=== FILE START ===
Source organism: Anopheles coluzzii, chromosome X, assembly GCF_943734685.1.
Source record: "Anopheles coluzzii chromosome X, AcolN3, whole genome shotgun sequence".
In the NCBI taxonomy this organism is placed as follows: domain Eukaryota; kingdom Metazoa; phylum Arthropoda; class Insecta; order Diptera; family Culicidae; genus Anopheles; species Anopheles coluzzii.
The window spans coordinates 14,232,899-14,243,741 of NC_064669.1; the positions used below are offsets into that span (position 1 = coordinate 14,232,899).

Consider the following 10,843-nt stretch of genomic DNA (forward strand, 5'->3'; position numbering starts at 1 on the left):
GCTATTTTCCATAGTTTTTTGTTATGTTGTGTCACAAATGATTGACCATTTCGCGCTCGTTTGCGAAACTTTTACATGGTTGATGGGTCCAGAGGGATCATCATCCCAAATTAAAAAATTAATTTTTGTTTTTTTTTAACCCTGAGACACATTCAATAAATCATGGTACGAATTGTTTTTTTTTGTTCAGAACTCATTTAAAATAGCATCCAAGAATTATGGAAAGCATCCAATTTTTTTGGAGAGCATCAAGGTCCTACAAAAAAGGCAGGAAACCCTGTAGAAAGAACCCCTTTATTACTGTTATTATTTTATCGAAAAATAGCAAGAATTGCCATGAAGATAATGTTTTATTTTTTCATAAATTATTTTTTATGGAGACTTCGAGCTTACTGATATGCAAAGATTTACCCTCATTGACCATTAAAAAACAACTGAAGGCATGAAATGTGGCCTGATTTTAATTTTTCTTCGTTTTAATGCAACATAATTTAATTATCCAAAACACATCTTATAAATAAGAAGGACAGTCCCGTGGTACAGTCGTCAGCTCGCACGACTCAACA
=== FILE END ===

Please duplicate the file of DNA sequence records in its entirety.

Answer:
Source organism: Anopheles coluzzii, chromosome X, assembly GCF_943734685.1.
Source record: "Anopheles coluzzii chromosome X, AcolN3, whole genome shotgun sequence".
In the NCBI taxonomy this organism is placed as follows: domain Eukaryota; kingdom Metazoa; phylum Arthropoda; class Insecta; order Diptera; family Culicidae; genus Anopheles; species Anopheles coluzzii.
The window spans coordinates 14,232,899-14,243,741 of NC_064669.1; the positions used below are offsets into that span (position 1 = coordinate 14,232,899).

Consider the following 10,843-nt stretch of genomic DNA (forward strand, 5'->3'; position numbering starts at 1 on the left):
GCTATTTTCCATAGTTTTTTGTTATGTTGTGTCACAAATGATTGACCATTTCGCGCTCGTTTGCGAAACTTTTACATGGTTGATGGGTCCAGAGGGATCATCATCCCAAATTAAAAAATTAATTTTTGTTTTTTTTTAACCCTGAGACACATTCAATAAATCATGGTACGAATTGTTTTTTTTTGTTCAGAACTCATTTAAAATAGCATCCAAGAATTATGGAAAGCATCCAATTTTTTTGGAGAGCATCAAGGTCCTACAAAAAAGGCAGGAAACCCTGTAGAAAGAACCCCTTTATTACTGTTATTATTTTATCGAAAAATAGCAAGAATTGCCATGAAGATAATGTTTTATTTTTTCATAAATTATTTTTTATGGAGACTTCGAGCTTACTGATATGCAAAGATTTACCCTCATTGACCATTAAAAAACAACTGAAGGCATGAAATGTGGCCTGATTTTAATTTTTCTTCGTTTTAATGCAACATAATTTAATTATCCAAAACACATCTTATAAATAAGAAGGACAGTCCCGTGGTACAGTCGTCAGCTCGCACGACTCAACA